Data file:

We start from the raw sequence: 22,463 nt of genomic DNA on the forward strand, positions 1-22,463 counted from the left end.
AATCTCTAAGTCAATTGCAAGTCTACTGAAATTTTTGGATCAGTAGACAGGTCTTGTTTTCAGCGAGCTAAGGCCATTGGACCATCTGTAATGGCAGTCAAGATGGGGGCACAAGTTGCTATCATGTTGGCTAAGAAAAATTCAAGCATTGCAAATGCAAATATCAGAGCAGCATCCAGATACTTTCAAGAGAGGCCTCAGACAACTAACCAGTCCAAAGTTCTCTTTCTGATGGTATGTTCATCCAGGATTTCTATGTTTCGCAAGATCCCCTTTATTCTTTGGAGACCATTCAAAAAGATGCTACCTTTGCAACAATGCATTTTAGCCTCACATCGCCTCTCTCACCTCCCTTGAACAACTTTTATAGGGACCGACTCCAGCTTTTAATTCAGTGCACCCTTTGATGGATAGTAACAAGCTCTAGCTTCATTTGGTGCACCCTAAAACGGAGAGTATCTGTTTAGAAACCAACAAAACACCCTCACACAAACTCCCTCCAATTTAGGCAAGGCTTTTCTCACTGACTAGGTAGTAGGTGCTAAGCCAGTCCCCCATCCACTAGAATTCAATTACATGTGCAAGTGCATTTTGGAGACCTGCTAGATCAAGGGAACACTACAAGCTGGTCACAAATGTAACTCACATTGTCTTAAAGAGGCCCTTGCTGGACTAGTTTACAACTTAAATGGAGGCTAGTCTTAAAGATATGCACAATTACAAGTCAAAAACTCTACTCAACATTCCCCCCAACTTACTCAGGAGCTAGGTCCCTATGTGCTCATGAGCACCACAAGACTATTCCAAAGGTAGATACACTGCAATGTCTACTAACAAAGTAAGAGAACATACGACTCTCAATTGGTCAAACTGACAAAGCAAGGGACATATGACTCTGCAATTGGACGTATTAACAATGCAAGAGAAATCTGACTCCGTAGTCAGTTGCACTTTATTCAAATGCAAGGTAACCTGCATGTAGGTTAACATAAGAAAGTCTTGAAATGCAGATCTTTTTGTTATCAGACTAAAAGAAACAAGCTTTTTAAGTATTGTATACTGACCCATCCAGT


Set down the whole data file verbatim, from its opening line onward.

We start from the raw sequence: 22,463 nt of genomic DNA on the forward strand, positions 1-22,463 counted from the left end.
AATCTCTAAGTCAATTGCAAGTCTACTGAAATTTTTGGATCAGTAGACAGGTCTTGTTTTCAGCGAGCTAAGGCCATTGGACCATCTGTAATGGCAGTCAAGATGGGGGCACAAGTTGCTATCATGTTGGCTAAGAAAAATTCAAGCATTGCAAATGCAAATATCAGAGCAGCATCCAGATACTTTCAAGAGAGGCCTCAGACAACTAACCAGTCCAAAGTTCTCTTTCTGATGGTATGTTCATCCAGGATTTCTATGTTTCGCAAGATCCCCTTTATTCTTTGGAGACCATTCAAAAAGATGCTACCTTTGCAACAATGCATTTTAGCCTCACATCGCCTCTCTCACCTCCCTTGAACAACTTTTATAGGGACCGACTCCAGCTTTTAATTCAGTGCACCCTTTGATGGATAGTAACAAGCTCTAGCTTCATTTGGTGCACCCTAAAACGGAGAGTATCTGTTTAGAAACCAACAAAACACCCTCACACAAACTCCCTCCAATTTAGGCAAGGCTTTTCTCACTGACTAGGTAGTAGGTGCTAAGCCAGTCCCCCATCCACTAGAATTCAATTACATGTGCAAGTGCATTTTGGAGACCTGCTAGATCAAGGGAACACTACAAGCTGGTCACAAATGTAACTCACATTGTCTTAAAGAGGCCCTTGCTGGACTAGTTTACAACTTAAATGGAGGCTAGTCTTAAAGATATGCACAATTACAAGTCAAAAACTCTACTCAACATTCCCCCCAACTTACTCAGGAGCTAGGTCCCTATGTGCTCATGAGCACCACAAGACTATTCCAAAGGTAGATACACTGCAATGTCTACTAACAAAGTAAGAGAACATACGACTCTCAATTGGTCAAACTGACAAAGCAAGGGACATATGACTCTGCAATTGGACGTATTAACAATGCAAGAGAAATCTGACTCCGTAGTCAGTTGCACTTTATTCAAATGCAAGGTAACCTGCATGTAGGTTAACATAAGAAAGTCTTGAAATGCAGATCTTTTTGTTATCAGACTAAAAGAAACAAGCTTTTTAAGTATTGTATACTGACCCATCCAGT